New GCC EDI Policy published
The GCC has published its new Equality, Diversity (EDI) and Inclusion policy statement, replacing all previous editions.
The new policy has updated all relevant EDI definitions and defines the aims and scope of the statement for the GCC, the profession and registrants. In addition, we have explained our legal and regulatory responsibilities to gather EDI data, the differences between sex and gender, why we currently only collect data on seven of the nine protected characteristics and our position on the granularity of our data collection.
The new policy has been developed as part of the GCC’s 15-point Action Plan and with the assistance of its EDI Working Group and is a cornerstone of the GCC 20220-2024 Strategy. The GCC encourages all registrants, clinics and organisations to review and adopt the principles of this policy or use the document as a template to develop an EDI policy suitable to their circumstances.
Why does EDI matter?
Equality, Diversity and Inclusion, or EDI as it is more commonly known, is designed to ensure fair treatment and opportunity for all. It aims to eradicate prejudice and discrimination based on an individual or group of individuals’ protected characteristics. Individually, it accepts and embraces people for their unique experiences, backgrounds and contributions.
Although EDI has some universal norms, its definition varies depending on national and cultural beliefs and values. However, a simple explanation of EDI as it applies to the new policy is:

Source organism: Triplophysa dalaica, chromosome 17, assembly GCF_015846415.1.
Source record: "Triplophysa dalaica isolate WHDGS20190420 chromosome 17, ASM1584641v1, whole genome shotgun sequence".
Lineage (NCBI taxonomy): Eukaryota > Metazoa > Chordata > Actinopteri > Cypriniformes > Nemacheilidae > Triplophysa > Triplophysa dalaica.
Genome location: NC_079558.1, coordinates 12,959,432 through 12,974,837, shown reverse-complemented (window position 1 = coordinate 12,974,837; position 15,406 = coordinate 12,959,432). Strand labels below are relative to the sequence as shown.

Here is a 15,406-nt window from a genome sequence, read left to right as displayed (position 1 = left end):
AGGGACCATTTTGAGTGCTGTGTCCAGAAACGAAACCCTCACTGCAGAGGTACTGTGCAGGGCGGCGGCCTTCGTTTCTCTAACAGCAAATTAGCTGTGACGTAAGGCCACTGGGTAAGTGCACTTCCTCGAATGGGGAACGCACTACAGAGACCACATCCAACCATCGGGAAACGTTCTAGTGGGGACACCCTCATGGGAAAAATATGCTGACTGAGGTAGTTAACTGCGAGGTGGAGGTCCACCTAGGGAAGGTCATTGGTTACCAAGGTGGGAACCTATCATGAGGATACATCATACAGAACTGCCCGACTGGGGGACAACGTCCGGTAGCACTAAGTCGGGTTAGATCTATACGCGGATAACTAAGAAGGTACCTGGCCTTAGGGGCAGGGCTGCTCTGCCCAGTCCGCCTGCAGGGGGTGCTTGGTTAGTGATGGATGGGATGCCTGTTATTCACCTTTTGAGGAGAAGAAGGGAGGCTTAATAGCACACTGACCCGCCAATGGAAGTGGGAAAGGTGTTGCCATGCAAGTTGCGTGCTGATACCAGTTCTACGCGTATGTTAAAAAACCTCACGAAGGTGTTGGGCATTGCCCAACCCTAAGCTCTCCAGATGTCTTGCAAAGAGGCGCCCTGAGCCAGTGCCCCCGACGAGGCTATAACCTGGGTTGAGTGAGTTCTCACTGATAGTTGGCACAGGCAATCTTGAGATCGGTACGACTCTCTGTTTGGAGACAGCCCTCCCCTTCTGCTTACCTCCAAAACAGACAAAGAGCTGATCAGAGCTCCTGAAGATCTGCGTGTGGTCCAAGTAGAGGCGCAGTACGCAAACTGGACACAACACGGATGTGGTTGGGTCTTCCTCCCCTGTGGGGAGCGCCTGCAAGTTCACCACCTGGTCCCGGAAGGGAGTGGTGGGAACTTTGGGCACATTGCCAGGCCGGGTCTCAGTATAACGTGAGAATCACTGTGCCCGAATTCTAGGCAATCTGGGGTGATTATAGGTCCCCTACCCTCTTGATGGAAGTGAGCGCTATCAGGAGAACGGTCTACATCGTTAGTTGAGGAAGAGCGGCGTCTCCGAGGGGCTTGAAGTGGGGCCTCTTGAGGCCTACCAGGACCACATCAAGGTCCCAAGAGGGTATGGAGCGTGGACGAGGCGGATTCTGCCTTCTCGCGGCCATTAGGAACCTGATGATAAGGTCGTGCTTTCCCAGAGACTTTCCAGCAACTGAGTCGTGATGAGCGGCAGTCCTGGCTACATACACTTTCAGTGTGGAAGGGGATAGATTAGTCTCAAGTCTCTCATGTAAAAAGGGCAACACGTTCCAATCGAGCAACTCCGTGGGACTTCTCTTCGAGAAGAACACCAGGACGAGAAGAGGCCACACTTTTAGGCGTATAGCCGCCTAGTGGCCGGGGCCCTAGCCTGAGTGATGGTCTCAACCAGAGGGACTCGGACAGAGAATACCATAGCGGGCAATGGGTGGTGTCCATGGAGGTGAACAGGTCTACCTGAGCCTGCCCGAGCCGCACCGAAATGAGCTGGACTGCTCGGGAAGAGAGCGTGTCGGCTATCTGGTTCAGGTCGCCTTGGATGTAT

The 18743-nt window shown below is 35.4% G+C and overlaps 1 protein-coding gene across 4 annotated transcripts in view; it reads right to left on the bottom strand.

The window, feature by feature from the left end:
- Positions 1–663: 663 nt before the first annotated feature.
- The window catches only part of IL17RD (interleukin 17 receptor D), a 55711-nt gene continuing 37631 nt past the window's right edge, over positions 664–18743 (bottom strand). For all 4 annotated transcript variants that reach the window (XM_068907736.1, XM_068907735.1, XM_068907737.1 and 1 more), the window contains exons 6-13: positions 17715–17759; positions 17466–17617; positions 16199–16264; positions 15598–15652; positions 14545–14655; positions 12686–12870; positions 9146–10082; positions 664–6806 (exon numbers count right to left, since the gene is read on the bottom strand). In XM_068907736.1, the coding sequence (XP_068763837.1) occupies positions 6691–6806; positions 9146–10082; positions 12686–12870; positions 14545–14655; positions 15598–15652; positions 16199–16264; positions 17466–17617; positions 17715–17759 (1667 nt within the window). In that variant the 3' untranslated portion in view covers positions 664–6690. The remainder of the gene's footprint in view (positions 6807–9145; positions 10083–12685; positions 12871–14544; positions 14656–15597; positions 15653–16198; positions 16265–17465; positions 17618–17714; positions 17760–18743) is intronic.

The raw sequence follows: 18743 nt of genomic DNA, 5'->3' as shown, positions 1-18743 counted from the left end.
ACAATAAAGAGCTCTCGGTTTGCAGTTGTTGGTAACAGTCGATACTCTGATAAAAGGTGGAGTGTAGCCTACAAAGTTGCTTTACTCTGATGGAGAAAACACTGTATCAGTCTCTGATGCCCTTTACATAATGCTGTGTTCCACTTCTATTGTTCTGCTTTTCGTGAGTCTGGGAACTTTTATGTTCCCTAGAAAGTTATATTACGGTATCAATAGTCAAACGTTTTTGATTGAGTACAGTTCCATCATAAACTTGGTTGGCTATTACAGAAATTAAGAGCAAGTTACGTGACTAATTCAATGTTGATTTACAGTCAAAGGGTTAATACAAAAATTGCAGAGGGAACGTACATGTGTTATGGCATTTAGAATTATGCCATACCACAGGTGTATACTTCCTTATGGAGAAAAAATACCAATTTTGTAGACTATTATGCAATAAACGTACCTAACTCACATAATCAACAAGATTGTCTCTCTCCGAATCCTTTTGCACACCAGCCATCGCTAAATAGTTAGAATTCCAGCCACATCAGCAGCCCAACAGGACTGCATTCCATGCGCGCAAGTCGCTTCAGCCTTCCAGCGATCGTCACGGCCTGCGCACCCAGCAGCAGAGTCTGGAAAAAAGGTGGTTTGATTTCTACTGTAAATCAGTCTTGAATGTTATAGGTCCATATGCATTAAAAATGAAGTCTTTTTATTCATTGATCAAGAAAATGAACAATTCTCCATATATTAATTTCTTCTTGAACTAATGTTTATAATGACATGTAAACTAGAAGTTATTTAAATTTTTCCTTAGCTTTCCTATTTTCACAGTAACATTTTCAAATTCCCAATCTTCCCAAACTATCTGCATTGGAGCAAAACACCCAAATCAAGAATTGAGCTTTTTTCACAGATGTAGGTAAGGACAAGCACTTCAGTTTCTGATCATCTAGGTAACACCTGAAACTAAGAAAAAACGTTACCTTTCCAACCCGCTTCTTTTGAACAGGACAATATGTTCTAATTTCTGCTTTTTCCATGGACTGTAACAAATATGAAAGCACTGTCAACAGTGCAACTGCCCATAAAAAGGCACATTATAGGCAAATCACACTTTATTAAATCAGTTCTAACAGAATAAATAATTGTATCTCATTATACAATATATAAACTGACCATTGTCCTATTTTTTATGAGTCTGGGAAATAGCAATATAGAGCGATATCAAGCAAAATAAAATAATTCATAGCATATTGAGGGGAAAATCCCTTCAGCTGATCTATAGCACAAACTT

Equality: At its core, equality means fairness: ensuring that individuals, or groups of individuals, are not treated less favourably because of their protected characteristics. Equality does not mean treating everyone 'the same' but recognising that everyone is an individual with different needs that need meeting. Equality relates to the legal obligations in which organisations must not unlawfully discriminate.
Diversity: Diversity is about recognising and celebrating visible and non-visible differences. It acknowledges the benefits of having a range of perspectives in an organisation's operations and decision-making and taking steps to aid and encourage that diversity.
Inclusion: Inclusion is where people's differences are valued and used to enable everyone to thrive in that organisation. An inclusive organisation is one in which everyone feels they belong without conforming. Everyone’s contribution matters and they have the opportunity to perform to their full potential, no matter their characteristics, background, identity, or circumstances.
What are the nine protected characteristics in the UK?
The UK’s protected characteristics stem from the Equality Act 2010, which brought together several pieces of legislation under one act, eg. the Race Relations Act 1976. These characteristics do vary between nations. The UK protects nine characteristics, while the USA has eight, and not all are the same. In the UK, the protected characteristics are:
3. Gender reassignment
4. Marriage and civil partnership
5. Pregnancy and maternity
7. Religion or belief
9. Sexual orientation
BCA Webinar: Equality, Diversity and Inclusion: Benefits to your practice and patients
Date: 19 October
Equality, Diversity and Inclusion (EDI) is a topic often discussed yet frequently misunderstood. Upholding key principles of EDI within your clinic can be of significant benefit to you, your team and your patients. Philippa Oakley, chiropractor, BCA member and GCC EDI Working Group member, will discuss the new GCC EDI policy, preview the new registrant EDI toolkit exclusively ahead of its launch and address pertinent clinical practice issues.